By Ben McGrath, 3 August 2020
Beijing is driven above all by fears that renewed protests in Hong Kong could spread to the mainland.
By Peter Symonds, 11 July 2020
Washington’s increasingly shrill campaign is part of a US confrontation across the full range of issues—diplomatic, economic and military—that are leading to war.
By Jean Shaoul, 3 July 2020
The Tories’ aim is to open another front in US imperialism’s economic, diplomatic, and military-strategic offensive that threatens military war against the world’s second largest economy.
By Ben McGrath, 2 July 2020
While Beijing has concerns about imperialist intrigues in Hong Kong, its chief fear is that unrest in the city over democratic and social rights will spill over the border into the rest of China.
By Peter Symonds, 30 May 2020
US President Trump dramatically escalated his reckless anti-China campaign yesterday, making clear that a dangerous confrontation between the two countries is all but inevitable.
By Peter Symonds, 28 May 2020
The determination by the US secretary of state that Hong Kong is not autonomous from Beijing is a further step in the Trump administration’s accelerating anti-China campaign.
By Peter Symonds, 27 May 2020
Once again, US imperialism is using the banner of “human rights” to advance its economic and strategic interests.
By Ben McGrath, 25 April 2020
Washington is attempting to exploit the arrests to further whip up tensions with Beijing and paint China as a threat.
India: Punjab government teachers protest against privatisation; Sacked Sri Lankan government workers demonstrate; New Caledonia miners strike against long hours
15 February 2020
The World Socialist Web Site invites workers and other readers to contribute to this regular feature.
India: 10,000 Karnataka midday-meal workers strike indefinitely; Tahiti workers strike against Macron’s pensions “reforms”
8 February 2020
The World Socialist Web Site invites workers and other readers to contribute to this regular feature.
By Ben McGrath, 3 January 2020
To develop a genuine struggle for democratic rights, workers, students and young people must break the bonds that have been placed on the movement by various factions of the capitalist class.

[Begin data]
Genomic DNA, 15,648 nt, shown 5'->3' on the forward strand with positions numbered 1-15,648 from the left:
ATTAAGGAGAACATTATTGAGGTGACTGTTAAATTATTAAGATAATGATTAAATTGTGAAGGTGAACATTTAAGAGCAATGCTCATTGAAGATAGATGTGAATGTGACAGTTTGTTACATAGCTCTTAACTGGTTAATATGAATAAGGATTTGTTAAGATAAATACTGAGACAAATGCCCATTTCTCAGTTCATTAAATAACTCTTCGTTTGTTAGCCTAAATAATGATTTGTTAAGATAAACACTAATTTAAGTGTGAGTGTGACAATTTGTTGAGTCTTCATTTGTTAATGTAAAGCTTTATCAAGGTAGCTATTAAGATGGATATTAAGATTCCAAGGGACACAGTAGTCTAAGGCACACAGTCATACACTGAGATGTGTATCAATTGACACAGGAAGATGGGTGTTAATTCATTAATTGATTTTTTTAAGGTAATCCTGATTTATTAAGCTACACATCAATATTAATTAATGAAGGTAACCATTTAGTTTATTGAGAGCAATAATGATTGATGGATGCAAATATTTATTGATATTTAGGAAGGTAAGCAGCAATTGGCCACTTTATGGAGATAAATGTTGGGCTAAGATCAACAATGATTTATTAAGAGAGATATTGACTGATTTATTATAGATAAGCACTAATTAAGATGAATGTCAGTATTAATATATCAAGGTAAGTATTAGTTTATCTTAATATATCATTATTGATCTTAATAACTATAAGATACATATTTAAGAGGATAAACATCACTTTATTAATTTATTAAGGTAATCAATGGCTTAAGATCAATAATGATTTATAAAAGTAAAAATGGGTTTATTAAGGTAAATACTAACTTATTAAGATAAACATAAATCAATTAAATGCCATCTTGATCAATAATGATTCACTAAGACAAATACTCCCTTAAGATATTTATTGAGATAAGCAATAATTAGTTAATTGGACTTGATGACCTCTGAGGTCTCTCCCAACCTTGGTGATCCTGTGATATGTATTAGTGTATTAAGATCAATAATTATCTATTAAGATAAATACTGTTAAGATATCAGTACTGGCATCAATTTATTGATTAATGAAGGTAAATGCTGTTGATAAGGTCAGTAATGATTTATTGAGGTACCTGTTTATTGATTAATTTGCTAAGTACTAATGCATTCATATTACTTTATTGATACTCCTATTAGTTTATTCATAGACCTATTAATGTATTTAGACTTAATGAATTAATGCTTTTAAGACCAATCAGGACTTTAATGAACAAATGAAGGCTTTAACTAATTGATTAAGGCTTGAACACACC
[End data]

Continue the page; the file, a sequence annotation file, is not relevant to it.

By Peter Symonds, 2 December 2019
The victory of the so-called pro-democracy camp also revealed widespread alienation from the major pan-democrat parties, which continue to hold political sway, however, in the absence of a socialist alternative.
By Nick Beams, 29 November 2019
Entitled the “Hong Kong Human Rights and Democracy Act”—and passed by the US Congress with only one dissenting voice, making it veto-proof—the legislation has nothing to do with either.
By Peter Symonds, 26 November 2019
In the absence of a turn to the working class throughout China based on a socialist and internationalist perspective, the Hong Kong protest movement is being corralled behind various pro-capitalist organizations.
By Ben McGrath, 19 November 2019
The ramping up of police violence is a precursor to even more violent methods of suppressing the months-long protest movement.
By Ben McGrath, 18 November 2019
The use of PLA troops to clear roadblocks in Hong Kong is a thinly veiled threat that the Chinese military could be used to violently suppress the protest movement.
By Mike Head, 13 November 2019
Escalated police attacks appear to have reinforced the popular support for the protests, setting the stage for an even-more bloody confrontation.
By Ben McGrath, 8 November 2019
Youth and students fighting to defend democratic rights in Hong Kong must turn to the international working class as their only allies in this struggle.
By Peter Symonds, 29 October 2019
The deteriorating economy is not only being compounded by the protests, but is itself one of the driving forces behind the mass demonstrations.
By Peter Symonds, 14 October 2019
Trump’s comments demonstrate that US imperialism, far from defending democratic rights, cynically and selectively exploits “human rights” as the means for prosecuting its own interests.
By Ben McGrath, 5 October 2019
The use of this British colonial era law is a warning that the ruling class in the Hong Kong and Beijing are preparing to suppress the months-long demonstrations for basic democratic rights.
By Ben McGrath, 26 September 2019
While different sections of the bourgeoisie are cautious of appearing too close to Lam, all are looking for a way to shut down the protests.
By Peter Symonds, 9 September 2019
Any turn to the United States plays directly into the hands of Beijing, which seeks to malign the Hong Kong protests as the work of radical agitators and the “black hand” of Washington.